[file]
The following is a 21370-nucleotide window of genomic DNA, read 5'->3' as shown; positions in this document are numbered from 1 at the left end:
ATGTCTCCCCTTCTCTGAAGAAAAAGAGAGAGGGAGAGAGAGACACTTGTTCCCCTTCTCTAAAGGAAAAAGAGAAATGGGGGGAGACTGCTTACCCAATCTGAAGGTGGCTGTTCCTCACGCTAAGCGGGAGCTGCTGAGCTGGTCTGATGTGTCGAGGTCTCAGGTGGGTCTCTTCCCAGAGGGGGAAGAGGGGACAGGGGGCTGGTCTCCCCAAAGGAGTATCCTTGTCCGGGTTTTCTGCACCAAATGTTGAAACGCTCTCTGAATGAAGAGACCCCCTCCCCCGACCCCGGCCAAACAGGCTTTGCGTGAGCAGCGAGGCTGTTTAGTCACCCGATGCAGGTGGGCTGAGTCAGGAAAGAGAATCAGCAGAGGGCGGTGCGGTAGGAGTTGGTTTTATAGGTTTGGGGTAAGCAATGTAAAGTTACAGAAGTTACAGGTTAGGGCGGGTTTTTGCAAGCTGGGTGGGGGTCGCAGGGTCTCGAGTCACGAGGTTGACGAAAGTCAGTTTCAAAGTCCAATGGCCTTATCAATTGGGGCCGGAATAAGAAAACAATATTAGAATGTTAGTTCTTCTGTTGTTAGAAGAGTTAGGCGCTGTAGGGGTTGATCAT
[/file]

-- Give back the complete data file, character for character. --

The following is a 21370-nucleotide window of genomic DNA, read 5'->3' as shown; positions in this document are numbered from 1 at the left end:
ATGTCTCCCCTTCTCTGAAGAAAAAGAGAGAGGGAGAGAGAGACACTTGTTCCCCTTCTCTAAAGGAAAAAGAGAAATGGGGGGAGACTGCTTACCCAATCTGAAGGTGGCTGTTCCTCACGCTAAGCGGGAGCTGCTGAGCTGGTCTGATGTGTCGAGGTCTCAGGTGGGTCTCTTCCCAGAGGGGGAAGAGGGGACAGGGGGCTGGTCTCCCCAAAGGAGTATCCTTGTCCGGGTTTTCTGCACCAAATGTTGAAACGCTCTCTGAATGAAGAGACCCCCTCCCCCGACCCCGGCCAAACAGGCTTTGCGTGAGCAGCGAGGCTGTTTAGTCACCCGATGCAGGTGGGCTGAGTCAGGAAAGAGAATCAGCAGAGGGCGGTGCGGTAGGAGTTGGTTTTATAGGTTTGGGGTAAGCAATGTAAAGTTACAGAAGTTACAGGTTAGGGCGGGTTTTTGCAAGCTGGGTGGGGGTCGCAGGGTCTCGAGTCACGAGGTTGACGAAAGTCAGTTTCAAAGTCCAATGGCCTTATCAATTGGGGCCGGAATAAGAAAACAATATTAGAATGTTAGTTCTTCTGTTGTTAGAAGAGTTAGGCGCTGTAGGGGTTGATCAT